Kochen-Specker theorem

Two mathematicians, Kochen and Specker, worked together in 1963 (the year I was born) and 1964 on a result that they proved in 1967; John Bell, a physicist, also proved it in the interval. The point of the result is to show that some of the physical observations we've made (that we explain in terms of quantum mechanics, but this is incidental) imply that the process we describe as measurement isn't quite what it was classically thought to be. The classical view is that things have properties independent of our measurement of them and the process of measurement reveals those properties. The physical observations, that lead folk to develop the theory of quantum mechanics, contardict that model by implying that the properties of the system don't exist except to the extent that they are measured; when a property of a thing isn't measured, the thing doesn't meaningfully have a value for that property.

Spin and angular momentum

One of the physical properties physics conventionally deals with is called angular momentum; when an object is spinning, it will continue spinning unless some torque acts on it to slow down its spin. The angular momentum of a rigid body increases in proportion to how many rotations it completes in a given amount of time, just as the linear momentum of a body of fixed mass increases with that body's speed. The constant of proportionality, known as the moment of inertia, depends on the mass of the body and how it is distributed about the axis of rotation; mass further from the axis contributes more to the moment of inertia than mass closer to the axis; mass exactly on the axis contributes (classically) nothing at all. When the spinning object is not rigid, for example when a spinning dancer moves arms in or out from the axis of spin, the angular momentum stays the same but the moment of inertia changes, causing the rate of rotation to change the other way; pulling arms in reduces the arms' mass's contribution to the moment of inertia, so increases the rate of rotation; extending arms outwards increases their contribution, so slows the rotation.

In electrodynamics, the electromagnetic field can carry a form of angular momentum that isn't associated with massive objects rotating; when electromagnetic effects cause rotating bodies (for example, magnets) to speed up or slow down, there is a transfer between the elecromagnetic field's form of angular momentum and the more familiar mechanical form of it. Likewise, in an atom, when light interacts with electrons orbiting the atom, there can be a transfer between this electromagnetic angular momentum and the mechanical angular momentum associated with the electron's orbital motion about the atom. There can also be an interaction between the electromagnetic angular momentum and an internal property of the electron itself, known as spin by analogy with the mechanical form of angular momentum. The amount of spin that any given fundamental particle can hold is limited to a discrete set of values, all multiples of h/π/4, where h is Planck's constant, and each particle's possible amounts of spin differ from one another by twice this unit; an electron can have ±1 of this unit, for example, but never 0 of it. Particles with odd numbers of this unit of spin are known as fermions, those with an even number of units as bosons. In particular, some bosons can have total spin equal to ±2 or 0 of this unit. Folk usually use twice this unit as the usual unit of spin, Dirac's constant ℏ = h/π/2, which is the size of the steps by which spin can change; in this unit, the electron has spin half and these last-mentioned bosons have spin ±1 or 0; the are thus known as spin-1 particles (the ± and 0 being implicit).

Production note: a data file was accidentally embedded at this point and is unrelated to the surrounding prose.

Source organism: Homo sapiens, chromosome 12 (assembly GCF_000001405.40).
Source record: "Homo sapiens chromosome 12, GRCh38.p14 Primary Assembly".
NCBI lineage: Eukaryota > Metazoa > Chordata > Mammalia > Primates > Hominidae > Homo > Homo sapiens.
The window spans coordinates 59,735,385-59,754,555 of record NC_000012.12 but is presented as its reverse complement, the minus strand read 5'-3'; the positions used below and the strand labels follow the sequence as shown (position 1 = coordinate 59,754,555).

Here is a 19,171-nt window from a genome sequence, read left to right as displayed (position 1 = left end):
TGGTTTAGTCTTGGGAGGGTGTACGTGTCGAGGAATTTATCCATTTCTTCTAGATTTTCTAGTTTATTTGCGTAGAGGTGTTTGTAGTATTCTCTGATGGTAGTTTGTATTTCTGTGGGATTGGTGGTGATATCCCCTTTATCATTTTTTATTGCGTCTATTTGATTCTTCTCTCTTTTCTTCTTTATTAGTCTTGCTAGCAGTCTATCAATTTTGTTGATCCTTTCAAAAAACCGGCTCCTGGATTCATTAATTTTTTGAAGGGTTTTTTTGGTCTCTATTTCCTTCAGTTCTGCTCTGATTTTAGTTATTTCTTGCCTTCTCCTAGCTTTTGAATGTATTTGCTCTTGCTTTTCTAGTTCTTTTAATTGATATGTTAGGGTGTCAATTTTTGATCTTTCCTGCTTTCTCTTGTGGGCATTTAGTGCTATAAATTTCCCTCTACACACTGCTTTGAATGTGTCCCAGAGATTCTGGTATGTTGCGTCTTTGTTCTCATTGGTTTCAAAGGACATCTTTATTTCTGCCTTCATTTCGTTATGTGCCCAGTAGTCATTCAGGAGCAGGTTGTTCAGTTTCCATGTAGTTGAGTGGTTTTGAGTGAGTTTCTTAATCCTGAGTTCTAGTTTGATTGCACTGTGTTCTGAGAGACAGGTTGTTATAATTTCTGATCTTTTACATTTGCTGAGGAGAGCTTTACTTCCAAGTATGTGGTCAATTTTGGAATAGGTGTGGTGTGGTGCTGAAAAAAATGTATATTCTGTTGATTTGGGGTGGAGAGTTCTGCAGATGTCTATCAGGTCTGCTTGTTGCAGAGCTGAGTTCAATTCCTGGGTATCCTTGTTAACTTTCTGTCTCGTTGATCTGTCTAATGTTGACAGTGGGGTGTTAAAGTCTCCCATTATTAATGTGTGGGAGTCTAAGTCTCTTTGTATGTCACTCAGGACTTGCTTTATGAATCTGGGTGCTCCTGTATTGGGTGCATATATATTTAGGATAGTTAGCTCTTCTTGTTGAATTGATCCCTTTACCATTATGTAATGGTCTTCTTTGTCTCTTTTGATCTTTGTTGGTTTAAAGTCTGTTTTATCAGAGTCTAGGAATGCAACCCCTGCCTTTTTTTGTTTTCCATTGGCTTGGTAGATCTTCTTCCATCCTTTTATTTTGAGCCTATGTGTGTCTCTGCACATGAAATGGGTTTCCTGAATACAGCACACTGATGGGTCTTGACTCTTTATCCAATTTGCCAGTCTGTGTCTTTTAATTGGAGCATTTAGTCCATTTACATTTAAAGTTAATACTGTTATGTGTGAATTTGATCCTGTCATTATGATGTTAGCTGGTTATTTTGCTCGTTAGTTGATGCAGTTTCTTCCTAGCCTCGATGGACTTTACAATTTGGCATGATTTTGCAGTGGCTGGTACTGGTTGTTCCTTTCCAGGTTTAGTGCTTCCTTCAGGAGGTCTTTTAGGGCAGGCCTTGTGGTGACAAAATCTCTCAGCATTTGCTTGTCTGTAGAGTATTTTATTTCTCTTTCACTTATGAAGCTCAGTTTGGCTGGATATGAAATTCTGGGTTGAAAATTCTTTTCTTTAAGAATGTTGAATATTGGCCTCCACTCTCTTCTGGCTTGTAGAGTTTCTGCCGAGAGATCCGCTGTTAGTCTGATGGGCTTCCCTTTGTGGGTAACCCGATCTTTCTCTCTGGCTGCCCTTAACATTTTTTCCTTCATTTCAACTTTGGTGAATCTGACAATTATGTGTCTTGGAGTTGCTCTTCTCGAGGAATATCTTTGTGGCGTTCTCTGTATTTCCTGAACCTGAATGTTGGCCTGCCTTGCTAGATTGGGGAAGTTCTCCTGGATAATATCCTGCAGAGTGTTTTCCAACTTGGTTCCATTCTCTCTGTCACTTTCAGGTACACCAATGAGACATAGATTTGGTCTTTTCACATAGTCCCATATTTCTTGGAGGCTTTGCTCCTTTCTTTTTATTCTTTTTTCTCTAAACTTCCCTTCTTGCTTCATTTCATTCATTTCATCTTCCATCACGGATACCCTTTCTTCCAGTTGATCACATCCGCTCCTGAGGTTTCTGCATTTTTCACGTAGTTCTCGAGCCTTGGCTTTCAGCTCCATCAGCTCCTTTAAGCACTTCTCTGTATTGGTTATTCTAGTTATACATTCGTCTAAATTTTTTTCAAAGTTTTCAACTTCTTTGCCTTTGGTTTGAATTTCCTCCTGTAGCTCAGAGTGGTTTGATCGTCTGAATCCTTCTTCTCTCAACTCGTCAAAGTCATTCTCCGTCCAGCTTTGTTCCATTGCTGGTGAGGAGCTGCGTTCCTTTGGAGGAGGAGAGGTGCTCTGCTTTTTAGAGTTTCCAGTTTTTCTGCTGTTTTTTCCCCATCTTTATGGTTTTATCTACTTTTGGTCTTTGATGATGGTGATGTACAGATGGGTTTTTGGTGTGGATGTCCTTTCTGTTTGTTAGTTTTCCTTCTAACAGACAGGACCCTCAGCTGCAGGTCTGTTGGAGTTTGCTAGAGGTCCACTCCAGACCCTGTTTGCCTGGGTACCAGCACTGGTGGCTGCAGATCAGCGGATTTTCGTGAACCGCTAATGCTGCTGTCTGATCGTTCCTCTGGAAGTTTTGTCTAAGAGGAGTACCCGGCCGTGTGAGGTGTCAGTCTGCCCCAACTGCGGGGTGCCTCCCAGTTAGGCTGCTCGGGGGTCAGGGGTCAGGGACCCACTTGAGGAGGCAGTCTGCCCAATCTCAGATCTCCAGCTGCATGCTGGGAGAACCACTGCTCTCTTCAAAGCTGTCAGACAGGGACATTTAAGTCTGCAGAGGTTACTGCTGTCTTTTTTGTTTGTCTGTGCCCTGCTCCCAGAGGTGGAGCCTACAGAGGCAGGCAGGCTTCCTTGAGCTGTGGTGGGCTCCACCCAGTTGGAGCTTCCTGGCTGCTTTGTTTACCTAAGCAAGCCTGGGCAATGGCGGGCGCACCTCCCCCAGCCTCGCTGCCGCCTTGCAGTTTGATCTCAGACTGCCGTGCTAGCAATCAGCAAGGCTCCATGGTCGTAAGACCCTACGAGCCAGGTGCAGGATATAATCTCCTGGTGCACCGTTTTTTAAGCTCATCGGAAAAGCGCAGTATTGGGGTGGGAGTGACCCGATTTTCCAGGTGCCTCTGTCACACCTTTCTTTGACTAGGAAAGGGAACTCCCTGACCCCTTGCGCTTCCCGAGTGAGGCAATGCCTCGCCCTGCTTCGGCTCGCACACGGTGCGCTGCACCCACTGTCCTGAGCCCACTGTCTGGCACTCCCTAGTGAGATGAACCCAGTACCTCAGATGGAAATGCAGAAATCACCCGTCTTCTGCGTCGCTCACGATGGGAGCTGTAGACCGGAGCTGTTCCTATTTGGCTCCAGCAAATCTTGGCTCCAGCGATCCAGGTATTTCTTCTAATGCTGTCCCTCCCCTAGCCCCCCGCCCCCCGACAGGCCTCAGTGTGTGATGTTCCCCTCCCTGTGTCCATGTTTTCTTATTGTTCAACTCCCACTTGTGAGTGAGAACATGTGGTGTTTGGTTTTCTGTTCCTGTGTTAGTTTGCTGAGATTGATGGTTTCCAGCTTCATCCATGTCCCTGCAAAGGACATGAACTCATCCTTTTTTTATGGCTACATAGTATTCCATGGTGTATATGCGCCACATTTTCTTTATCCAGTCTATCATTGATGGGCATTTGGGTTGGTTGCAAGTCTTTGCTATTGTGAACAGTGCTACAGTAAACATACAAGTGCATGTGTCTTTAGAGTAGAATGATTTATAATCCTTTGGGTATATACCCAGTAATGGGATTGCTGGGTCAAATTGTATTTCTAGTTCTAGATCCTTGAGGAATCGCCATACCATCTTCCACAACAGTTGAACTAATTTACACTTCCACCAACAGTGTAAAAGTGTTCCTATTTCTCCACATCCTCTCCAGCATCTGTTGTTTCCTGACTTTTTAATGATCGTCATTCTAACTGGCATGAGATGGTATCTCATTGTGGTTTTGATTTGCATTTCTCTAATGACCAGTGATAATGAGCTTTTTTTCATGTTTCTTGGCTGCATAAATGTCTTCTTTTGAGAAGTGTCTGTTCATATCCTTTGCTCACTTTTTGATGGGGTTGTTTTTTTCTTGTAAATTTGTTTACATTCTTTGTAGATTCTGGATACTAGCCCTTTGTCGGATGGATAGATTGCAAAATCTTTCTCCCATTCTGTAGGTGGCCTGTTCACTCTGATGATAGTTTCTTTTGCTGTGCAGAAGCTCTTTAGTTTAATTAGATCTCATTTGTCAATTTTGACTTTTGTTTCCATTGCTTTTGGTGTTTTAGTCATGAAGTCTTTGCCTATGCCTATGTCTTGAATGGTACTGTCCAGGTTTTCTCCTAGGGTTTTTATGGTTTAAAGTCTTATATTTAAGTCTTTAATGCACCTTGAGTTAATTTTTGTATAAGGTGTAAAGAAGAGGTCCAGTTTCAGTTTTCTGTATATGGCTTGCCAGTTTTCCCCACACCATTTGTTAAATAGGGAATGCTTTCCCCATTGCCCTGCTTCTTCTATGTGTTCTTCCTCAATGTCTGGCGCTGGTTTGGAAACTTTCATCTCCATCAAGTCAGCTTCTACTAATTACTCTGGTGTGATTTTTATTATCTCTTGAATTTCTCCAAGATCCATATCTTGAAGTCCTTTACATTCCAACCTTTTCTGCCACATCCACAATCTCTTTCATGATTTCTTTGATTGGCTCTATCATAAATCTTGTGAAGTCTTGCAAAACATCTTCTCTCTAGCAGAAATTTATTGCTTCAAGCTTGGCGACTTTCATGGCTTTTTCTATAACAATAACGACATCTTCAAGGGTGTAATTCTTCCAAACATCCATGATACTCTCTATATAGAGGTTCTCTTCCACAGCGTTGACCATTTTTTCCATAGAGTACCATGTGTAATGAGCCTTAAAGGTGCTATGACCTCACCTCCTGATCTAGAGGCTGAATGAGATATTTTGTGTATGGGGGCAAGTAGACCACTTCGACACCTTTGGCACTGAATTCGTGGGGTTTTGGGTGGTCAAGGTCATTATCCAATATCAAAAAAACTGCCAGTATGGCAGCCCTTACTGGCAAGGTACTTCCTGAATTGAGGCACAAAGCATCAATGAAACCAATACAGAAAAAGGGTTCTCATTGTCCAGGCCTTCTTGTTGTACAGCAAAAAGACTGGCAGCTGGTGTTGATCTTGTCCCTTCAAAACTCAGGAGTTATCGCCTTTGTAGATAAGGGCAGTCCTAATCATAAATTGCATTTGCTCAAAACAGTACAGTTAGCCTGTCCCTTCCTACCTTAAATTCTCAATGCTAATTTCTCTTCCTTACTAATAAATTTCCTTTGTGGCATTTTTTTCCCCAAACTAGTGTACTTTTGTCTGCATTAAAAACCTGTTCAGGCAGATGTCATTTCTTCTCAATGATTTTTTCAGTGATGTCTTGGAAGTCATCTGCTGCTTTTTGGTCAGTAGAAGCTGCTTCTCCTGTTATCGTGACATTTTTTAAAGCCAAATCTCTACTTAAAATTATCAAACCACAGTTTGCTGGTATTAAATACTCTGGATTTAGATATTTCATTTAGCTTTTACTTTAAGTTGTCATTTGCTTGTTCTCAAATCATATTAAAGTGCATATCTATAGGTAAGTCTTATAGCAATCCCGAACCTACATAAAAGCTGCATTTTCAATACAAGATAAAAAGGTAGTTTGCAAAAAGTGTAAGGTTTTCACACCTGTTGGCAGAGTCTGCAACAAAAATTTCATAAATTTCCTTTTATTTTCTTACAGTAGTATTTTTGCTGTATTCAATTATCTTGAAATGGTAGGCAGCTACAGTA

Now, angular momentum is a vector quantity, which is to say it has a magnitude and a direction; its direction is parallel to the axis of rotation. (Formally, it's really a 2-form, an antisymmetric product of vector quantities, just as area is; however, in three dimensions, there is a convenient representation of such quantities by vectors, analogous to representing an area by a surface's vector perpendicular to the surface, with magnitude in proportion to the area.) So we're used to being able to measure its components in each of three directions, to determine its direction and magnitude. However, when we try to do this with the spin of fundamental particles, we get odd experimental results, that can only be sensibly explained by quantum mechanics. The theorem Kochen, Specker and Bell variously proved has to do with that odd behaviour; they show that there can't be an underlying, internal, vector quantity (or two-form equivalent to one), consistently with what we observe in experiments.

There's an experimental set-up (known since about 1926) that lets one measure the component of a particle's spin in one direction at a time. If we take a spin-1 boson, as mentioned above, this experiment will give a ±1 or 0 result (in units of Dirac's constant). We're only going to be interested in distinguishing some from none; so we aren't going to care about the difference between +1 and −1. When we perform this experiment on a particle in each of three perpendicular directions, we consistently find that two of the directions get some and one gets none. The result we're going to prove, following a more recent improvement of Kochen and Specker's proof, is that – assuming this is always true – there can't be an internal quantity whose value determines these results.

If you think about the idea that any three perpendicular directions give one with a zero component and the other two with a component that's the whole of a definite unit (and we never see any other non-zero value than this unit), I'm sure you can see this doesn't match up with our intuitions about the components of a vector quantity; so, in an important sense, what Bell, Specker and Kochen proved is a confirmation of (a strong form of) this intuition.